Project Description

Rouhi Shafii


Rouhi Shafii is a social scientist and author. She has a BA in English Literature and an MA in Social Sciences from Tehran University and an MA in Women’s Studies and Education from the University of London. For 17 years, Rouhi worked at management level in the Iranian private and public sectors, including Iranian Airlines, Ministry of Labour and Social Affairs. The revolution of 1979 brought an enforced end to her career. Since 1985, she has made London her home. As a social scientist, Rouhi has focused on social problems, particularly those of women. She writes articles and lectures on women’s issues. As an author and translator, she has translated and published two books in Iran :’Women of Vietnam’, 1982 and ‘Argentina, National Resistance and Peron’s Dictatorship’, 1981. She has edited a book on the history of women’s movements throughout the world. Her recent book, published in Britain, is entitled ‘Scent of Saffron’ and she is currently completing a historical novel.

  • Apart from writing essays and articles, the following books have been published by Rouhi Shafii:
  • Scent of Saffron, three generations of an Iranian family (Scarlet Press)
  • Pomegranate Hearts, an historical love story in which 20th century Iran is reviewed.
  • Migrating Birds: translation of poems written by Jaleh Esfahani
  • The Anthems of Love, translation of selected pieces of poems written by winners of the Jaleh Esfahani Foundation poetry contest.
  • An Anthology of my Pen: includes samples of talks and articles written over the years, as well as a few pieces of poetry. (to be published in 2017).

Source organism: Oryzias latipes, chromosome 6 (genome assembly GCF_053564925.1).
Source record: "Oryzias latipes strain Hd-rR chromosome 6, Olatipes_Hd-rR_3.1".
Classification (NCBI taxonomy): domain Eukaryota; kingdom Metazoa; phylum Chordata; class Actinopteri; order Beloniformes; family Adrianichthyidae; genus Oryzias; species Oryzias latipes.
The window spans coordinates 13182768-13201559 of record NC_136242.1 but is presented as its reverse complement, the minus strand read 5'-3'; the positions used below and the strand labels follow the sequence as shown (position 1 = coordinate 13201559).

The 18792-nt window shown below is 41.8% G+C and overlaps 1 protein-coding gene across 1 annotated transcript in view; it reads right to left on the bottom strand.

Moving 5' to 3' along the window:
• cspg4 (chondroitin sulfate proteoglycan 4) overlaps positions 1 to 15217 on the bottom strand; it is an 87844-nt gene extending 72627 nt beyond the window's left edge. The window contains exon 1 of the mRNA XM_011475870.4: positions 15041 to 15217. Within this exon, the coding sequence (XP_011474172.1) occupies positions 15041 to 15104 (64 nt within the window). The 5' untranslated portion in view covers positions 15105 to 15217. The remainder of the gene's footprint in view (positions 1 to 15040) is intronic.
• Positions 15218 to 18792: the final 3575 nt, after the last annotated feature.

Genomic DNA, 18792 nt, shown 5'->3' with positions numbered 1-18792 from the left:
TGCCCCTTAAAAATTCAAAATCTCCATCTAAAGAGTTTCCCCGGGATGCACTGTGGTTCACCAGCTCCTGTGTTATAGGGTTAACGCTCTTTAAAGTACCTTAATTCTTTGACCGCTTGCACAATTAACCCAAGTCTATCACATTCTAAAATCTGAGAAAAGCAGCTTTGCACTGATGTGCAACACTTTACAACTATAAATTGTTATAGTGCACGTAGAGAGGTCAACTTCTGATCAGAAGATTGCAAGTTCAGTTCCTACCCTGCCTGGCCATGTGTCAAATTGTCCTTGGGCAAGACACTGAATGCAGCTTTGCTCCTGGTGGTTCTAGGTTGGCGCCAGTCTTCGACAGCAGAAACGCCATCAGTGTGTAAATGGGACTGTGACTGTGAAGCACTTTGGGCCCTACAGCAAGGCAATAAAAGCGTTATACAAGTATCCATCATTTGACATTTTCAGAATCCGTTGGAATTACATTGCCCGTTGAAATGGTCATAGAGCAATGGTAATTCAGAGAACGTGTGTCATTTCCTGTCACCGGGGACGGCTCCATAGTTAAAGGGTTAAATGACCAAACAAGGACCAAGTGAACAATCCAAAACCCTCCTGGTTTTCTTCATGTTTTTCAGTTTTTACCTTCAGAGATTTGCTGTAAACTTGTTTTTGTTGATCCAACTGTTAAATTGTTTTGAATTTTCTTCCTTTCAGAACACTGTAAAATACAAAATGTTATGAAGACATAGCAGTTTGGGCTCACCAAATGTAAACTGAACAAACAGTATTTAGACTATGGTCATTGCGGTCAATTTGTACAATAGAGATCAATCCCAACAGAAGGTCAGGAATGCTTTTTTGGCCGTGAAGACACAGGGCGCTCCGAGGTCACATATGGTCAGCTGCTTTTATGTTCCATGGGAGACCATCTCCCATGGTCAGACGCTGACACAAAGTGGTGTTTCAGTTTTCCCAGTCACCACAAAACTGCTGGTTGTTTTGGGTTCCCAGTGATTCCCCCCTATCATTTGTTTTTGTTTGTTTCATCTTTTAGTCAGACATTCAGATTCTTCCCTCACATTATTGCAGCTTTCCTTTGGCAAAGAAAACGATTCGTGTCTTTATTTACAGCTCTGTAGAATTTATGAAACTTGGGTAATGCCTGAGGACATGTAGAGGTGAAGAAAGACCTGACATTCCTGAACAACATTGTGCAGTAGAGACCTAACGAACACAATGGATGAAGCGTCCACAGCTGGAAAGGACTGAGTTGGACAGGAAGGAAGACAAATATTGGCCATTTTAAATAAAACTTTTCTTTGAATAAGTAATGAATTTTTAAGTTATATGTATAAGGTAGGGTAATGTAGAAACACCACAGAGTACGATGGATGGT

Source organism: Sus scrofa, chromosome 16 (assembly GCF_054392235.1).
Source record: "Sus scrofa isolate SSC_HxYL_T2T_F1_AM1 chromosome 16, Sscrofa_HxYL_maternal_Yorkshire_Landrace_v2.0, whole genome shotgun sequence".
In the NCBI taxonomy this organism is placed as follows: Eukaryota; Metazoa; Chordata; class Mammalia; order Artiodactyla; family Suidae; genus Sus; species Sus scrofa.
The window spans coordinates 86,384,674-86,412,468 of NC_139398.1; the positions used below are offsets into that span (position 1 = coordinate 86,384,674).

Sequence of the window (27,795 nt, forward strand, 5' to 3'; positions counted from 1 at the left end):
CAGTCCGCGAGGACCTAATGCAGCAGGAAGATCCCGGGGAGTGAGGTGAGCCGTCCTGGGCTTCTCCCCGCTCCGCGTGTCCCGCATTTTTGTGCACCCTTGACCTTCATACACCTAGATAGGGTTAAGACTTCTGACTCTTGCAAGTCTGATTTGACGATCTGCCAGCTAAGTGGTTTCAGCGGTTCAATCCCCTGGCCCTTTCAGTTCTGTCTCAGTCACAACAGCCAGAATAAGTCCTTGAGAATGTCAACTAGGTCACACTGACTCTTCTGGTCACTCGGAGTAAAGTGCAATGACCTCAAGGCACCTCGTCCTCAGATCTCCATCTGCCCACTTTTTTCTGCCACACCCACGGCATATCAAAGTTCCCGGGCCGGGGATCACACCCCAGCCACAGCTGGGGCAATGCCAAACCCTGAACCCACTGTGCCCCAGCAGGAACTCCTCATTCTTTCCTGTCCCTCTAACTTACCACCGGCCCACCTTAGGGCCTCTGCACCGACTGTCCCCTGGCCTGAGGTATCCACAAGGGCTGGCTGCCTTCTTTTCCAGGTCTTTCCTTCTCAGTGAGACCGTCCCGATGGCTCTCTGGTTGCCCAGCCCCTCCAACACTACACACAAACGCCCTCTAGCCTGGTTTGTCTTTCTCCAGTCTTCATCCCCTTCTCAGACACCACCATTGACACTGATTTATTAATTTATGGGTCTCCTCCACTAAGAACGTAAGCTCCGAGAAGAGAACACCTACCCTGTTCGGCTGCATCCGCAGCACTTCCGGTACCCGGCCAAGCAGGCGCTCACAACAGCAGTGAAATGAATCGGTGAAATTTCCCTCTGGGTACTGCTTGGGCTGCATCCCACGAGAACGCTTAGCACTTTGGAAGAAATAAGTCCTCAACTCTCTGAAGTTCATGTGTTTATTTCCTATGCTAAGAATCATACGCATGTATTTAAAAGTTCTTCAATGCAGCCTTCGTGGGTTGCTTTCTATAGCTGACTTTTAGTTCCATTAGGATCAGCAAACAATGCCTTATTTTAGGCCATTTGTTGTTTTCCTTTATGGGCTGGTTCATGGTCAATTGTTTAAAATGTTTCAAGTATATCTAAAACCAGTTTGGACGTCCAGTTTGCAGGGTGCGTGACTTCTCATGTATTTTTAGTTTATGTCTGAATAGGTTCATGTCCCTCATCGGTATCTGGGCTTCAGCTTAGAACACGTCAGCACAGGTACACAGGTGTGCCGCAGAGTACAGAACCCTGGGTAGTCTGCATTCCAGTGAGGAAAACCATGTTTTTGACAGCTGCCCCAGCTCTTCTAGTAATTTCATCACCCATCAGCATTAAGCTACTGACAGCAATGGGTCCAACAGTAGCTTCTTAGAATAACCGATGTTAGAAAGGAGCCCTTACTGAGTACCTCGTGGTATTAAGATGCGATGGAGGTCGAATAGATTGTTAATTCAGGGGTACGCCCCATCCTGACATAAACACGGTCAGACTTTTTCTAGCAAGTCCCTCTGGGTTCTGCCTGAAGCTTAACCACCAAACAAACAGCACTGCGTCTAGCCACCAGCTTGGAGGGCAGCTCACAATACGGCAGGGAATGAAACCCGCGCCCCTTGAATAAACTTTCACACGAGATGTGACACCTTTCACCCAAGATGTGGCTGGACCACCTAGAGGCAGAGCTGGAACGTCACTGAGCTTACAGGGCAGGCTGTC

Scent of Saffron
My grandparents’ house

My grandparents’ house in Kerman was typical of desert houses. The rooms, all surrounding a desert courtyard, were spacious and bright, with high ceilings and colourful glass at the top of the doorframe. The biggest room, with two doors opening on to the verandah, was kept spotlessly tidy and always looked ready for guests. Carpets covered the entire floor area of all the rooms. Mattresses were spread on the floors, on the top of the carpets from wall to wall, and handmade cushions were laid against each wall for guests to lean on. Curtains were embroidered with lace, and oil lamps, colourful crystal and glasswork, decorated the shelves. The courtyard was bordered by cypress and pine trees and all types of flower-bed. A pond stocked with goldfish was located in the middle of the courtyard and vases of geraniums were laid around it. Summer evenings began by the splashing of cool water over the hot stones of the courtyard. Water would spread on the wide verandahs, in front of the rooms and over to the ‘pashuyeh’ (borders of the pond). Moist air would fill the courtyard. The carpets were spread around and cushions laid against the wall on the verandah. Dinner was placed on a white sofreh, on the floor. The family shared such summer evenings, sitting around the sofreh. cross-legged, eating and conversing. The main evening entertainment was story-telling by the elders, poetry reading or talking about ordinary events of the day.

The house had a thick wooden gate at the entrance which opened onto a long, enclosed corridor. The courtyard appeared at the end of this corridor. The gates had big metal handles, with which people had to knock hard in order to be heard. Couples had their own quarters but the kitchen and the guest-room were shared by all. Sometimes, a widowed aunt, mother-in-law or a single uncle lived in the same household. Servants had their own rooms, usually located by the gate.